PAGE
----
Practical implications

The broadening of the educational materials required a re-design of the methods of curriculum delivery, a higher level of self-directed learning and student time commitment. Further assessments of the impact of the module are planned to include formative assessments of learning.

Social implications

Medical lack of knowledge, personal attitudes and a reluctance to engage with people with intellectual disability have been identified as barriers to their receiving appropriate care.

Originality/value

A blend of organisational change theories has been integrated into the production of a new, multi-media, e-learning package.

Details

Advances in Mental Health and Intellectual Disabilities, vol. 8 no. 6
Type: Research Article
ISSN: 2044-1282

Keywords

Book part
Publication date: 1 January 2009

Danuta A. Nitecki and Eileen G. Abels

As I make my last contribution as editor of Advances in Librarianship, I would like to say a few words about my twelve years’ experience with this annual. My tenure has…

Abstract

As I make my last contribution as editor of Advances in Librarianship, I would like to say a few words about my twelve years’ experience with this annual. My tenure has greatly enriched my life both professionally and personally. My first association with Advances goes back to 1980 when I was asked to submit an article on library materials budgeting for volume 10. Later, in 1992 I joined Advances as a member of its editorial advisory board. At that time, Irene Godden (Colorado State) edited the volume. I owe her a great debt for her counseling and guidance. After Godden resigned in 1998, I took over as co-editor of Advances and from 2001 (volume 25) I have been its sole editor. Through all these years, I truly enjoyed working with my colleagues on the editorial board and with the many prominent librarians whose papers appeared in Advances. I am especially grateful to Nancy Allen (University of Denver), G. Edward Evans (Loyola Marymount University, Los Angeles), and Mary Jean Pavelsek (NYU), longtime editorial board members, who constantly provided encouragement and support. As editor I worked closely with the publishing staff, first at Academic and later Elsevier. I would like to single out both Marvin Yelles (Academic) and Christopher Pringle (Elsevier) and their assistants, Naomi Henning and Julie Neden, for their excellent work in turning manuscripts into the fine finished books that the reader sees.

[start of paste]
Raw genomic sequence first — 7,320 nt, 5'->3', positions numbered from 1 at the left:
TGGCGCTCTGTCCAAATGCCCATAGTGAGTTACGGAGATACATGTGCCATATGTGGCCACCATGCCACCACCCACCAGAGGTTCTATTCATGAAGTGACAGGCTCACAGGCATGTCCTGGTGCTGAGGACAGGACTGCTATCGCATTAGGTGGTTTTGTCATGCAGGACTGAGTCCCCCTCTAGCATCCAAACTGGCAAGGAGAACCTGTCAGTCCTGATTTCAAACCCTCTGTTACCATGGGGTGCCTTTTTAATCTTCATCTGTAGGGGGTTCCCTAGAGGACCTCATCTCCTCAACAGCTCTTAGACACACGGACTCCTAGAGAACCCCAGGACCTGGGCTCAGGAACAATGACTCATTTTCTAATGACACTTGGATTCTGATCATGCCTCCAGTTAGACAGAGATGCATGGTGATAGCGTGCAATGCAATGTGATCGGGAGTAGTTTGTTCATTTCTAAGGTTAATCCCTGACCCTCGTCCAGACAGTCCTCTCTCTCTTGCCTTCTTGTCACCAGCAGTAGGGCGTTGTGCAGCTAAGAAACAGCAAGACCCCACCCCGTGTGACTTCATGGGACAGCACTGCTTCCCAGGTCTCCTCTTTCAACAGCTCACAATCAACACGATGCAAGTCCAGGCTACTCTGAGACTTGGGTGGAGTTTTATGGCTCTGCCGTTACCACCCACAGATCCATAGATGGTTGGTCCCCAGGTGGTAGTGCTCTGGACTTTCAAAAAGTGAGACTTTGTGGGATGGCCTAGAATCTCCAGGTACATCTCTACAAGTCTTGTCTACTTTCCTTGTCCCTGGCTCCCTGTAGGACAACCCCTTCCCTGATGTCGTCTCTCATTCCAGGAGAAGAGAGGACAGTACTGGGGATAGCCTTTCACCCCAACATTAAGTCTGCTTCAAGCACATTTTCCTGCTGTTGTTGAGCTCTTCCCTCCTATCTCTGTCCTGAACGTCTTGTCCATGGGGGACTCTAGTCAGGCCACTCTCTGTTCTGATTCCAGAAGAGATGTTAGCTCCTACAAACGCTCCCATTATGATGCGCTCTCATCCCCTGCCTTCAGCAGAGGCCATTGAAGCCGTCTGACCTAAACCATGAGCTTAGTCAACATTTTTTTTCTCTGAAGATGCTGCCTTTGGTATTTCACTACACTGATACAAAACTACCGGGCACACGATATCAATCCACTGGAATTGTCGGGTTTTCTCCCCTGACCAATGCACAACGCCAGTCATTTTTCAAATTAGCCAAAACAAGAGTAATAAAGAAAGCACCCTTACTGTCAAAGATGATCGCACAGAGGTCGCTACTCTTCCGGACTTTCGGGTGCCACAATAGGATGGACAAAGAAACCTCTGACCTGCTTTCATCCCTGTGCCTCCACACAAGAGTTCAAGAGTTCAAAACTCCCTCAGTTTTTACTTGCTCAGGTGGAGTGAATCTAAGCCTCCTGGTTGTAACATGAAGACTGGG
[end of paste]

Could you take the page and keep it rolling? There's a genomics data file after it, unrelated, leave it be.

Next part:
Details

Advances in Librarianship
Type: Book
ISBN: 978-0-12-024627-4

Article
Publication date: 23 September 2022

Julian Barling, Julie G. Weatherhead, Shani Pupco, Nick Turner and A. Wren Montgomery

Why some people are motivated to become leaders is important both conceptually and practically. Motivation to lead compels people to seek out leadership roles and is a…

Abstract

Purpose